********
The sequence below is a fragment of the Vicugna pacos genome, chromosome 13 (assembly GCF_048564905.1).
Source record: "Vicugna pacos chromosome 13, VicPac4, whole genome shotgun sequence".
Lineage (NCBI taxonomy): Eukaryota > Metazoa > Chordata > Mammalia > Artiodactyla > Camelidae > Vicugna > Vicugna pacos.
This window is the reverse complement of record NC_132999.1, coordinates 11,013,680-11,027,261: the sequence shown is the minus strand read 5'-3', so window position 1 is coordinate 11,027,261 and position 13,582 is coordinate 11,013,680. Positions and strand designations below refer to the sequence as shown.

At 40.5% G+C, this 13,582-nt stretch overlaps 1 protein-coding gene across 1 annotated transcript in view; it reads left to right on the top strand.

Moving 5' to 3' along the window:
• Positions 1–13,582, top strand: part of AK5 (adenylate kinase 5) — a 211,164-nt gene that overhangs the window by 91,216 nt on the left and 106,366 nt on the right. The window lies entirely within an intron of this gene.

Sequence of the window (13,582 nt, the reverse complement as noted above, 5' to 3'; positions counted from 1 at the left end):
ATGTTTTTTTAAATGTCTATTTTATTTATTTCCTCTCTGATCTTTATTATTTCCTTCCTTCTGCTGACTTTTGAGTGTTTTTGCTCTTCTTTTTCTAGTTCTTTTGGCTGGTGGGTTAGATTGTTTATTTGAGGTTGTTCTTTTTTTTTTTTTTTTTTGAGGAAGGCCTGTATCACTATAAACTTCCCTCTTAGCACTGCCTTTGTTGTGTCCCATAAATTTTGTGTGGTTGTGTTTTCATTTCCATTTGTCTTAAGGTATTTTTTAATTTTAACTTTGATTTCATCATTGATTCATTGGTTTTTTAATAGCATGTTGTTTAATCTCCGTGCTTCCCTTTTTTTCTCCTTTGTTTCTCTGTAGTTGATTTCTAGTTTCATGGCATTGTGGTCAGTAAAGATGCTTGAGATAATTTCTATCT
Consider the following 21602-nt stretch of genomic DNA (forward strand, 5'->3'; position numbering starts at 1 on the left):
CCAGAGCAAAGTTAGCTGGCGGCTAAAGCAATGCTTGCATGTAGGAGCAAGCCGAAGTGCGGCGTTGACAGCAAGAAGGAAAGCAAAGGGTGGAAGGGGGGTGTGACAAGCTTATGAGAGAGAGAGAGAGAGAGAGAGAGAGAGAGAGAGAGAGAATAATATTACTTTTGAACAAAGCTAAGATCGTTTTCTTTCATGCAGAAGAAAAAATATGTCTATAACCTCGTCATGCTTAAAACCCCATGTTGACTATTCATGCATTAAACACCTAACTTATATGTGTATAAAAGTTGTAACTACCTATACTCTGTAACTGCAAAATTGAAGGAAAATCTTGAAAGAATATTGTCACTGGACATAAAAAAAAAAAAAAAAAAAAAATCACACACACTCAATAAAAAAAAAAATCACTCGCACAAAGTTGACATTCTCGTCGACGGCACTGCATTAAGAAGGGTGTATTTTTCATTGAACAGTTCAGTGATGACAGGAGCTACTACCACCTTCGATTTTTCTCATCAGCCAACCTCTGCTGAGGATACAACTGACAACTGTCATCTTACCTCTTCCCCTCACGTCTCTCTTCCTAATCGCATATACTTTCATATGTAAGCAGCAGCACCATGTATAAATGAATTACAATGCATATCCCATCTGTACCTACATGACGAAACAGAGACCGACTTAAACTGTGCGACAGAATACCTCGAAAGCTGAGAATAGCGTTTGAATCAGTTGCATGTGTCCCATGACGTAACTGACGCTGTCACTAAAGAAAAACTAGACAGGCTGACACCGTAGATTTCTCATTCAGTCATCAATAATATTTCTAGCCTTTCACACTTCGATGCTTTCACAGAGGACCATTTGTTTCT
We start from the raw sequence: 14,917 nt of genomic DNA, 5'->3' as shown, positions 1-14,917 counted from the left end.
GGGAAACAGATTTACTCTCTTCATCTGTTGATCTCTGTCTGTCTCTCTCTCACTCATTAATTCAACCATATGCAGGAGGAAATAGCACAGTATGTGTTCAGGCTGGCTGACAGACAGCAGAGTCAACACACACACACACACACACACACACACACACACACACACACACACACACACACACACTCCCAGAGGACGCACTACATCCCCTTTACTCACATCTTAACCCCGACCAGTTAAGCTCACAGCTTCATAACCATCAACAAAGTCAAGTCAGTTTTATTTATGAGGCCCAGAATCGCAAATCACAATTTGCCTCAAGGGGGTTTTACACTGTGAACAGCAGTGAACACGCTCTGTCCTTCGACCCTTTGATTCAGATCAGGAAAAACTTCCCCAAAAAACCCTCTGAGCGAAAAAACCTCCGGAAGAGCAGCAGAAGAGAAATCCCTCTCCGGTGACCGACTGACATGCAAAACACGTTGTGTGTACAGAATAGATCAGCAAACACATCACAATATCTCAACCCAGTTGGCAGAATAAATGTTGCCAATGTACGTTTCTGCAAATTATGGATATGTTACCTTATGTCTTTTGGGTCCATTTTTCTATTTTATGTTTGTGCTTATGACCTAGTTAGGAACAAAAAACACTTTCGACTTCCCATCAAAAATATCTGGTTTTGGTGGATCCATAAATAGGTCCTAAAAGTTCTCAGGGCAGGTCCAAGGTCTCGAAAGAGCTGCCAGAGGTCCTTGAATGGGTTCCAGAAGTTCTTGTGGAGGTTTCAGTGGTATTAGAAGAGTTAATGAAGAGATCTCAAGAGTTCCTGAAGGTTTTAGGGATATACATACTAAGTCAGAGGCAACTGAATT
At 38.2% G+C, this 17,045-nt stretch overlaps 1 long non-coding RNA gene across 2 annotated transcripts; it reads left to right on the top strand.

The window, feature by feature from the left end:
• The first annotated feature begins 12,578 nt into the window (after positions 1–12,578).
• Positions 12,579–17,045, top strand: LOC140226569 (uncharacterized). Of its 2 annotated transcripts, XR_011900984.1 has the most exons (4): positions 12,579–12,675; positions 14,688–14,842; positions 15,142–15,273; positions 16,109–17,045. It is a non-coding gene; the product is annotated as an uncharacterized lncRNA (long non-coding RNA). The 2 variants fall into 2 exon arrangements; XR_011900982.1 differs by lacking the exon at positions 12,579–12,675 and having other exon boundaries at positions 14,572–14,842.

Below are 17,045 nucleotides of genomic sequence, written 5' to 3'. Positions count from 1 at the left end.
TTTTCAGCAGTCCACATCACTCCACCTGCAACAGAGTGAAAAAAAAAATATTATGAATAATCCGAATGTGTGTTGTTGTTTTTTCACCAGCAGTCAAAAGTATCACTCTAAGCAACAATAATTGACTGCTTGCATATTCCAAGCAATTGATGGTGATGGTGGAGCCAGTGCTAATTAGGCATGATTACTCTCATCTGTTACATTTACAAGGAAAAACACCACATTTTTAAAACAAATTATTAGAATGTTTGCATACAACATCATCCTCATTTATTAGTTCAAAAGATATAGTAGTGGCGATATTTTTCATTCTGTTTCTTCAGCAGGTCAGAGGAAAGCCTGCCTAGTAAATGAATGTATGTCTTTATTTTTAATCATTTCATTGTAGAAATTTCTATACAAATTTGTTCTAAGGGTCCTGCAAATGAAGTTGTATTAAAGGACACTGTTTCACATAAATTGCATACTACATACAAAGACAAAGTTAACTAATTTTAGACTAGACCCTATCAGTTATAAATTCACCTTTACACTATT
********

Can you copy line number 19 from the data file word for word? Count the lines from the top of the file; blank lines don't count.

TTTTCAGCAGTCCACATCACTCCACCTGCAACAGAGTGAAAAAAAAAATATTATGAATAATCCGAATGTGTGTTGTTGTTTTTTCACCAGCAGTCAAAAGTATCACTCTAAGCAACAATAATTGACTGCTTGCATATTCCAAGCAATTGATGGTGATGGTGGAGCCAGTGCTAATTAGGCATGATTACTCTCATCTGTTACATTTACAAGGAAAAACACCACATTTTTAAAACAAATTATTAGAATGTTTGCATACAACATCATCCTCATTTATTAGTTCAAAAGATATAGTAGTGGCGATATTTTTCATTCTGTTTCTTCAGCAGGTCAGAGGAAAGCCTGCCTAGTAAATGAATGTATGTCTTTATTTTTAATCATTTCATTGTAGAAATTTCTATACAAATTTGTTCTAAGGGTCCTGCAAATGAAGTTGTATTAAAGGACACTGTTTCACATAAATTGCATACTACATACAAAGACAAAGTTAACTAATTTTAGACTAGACCCTATCAGTTATAAATTCACCTTTACACTATT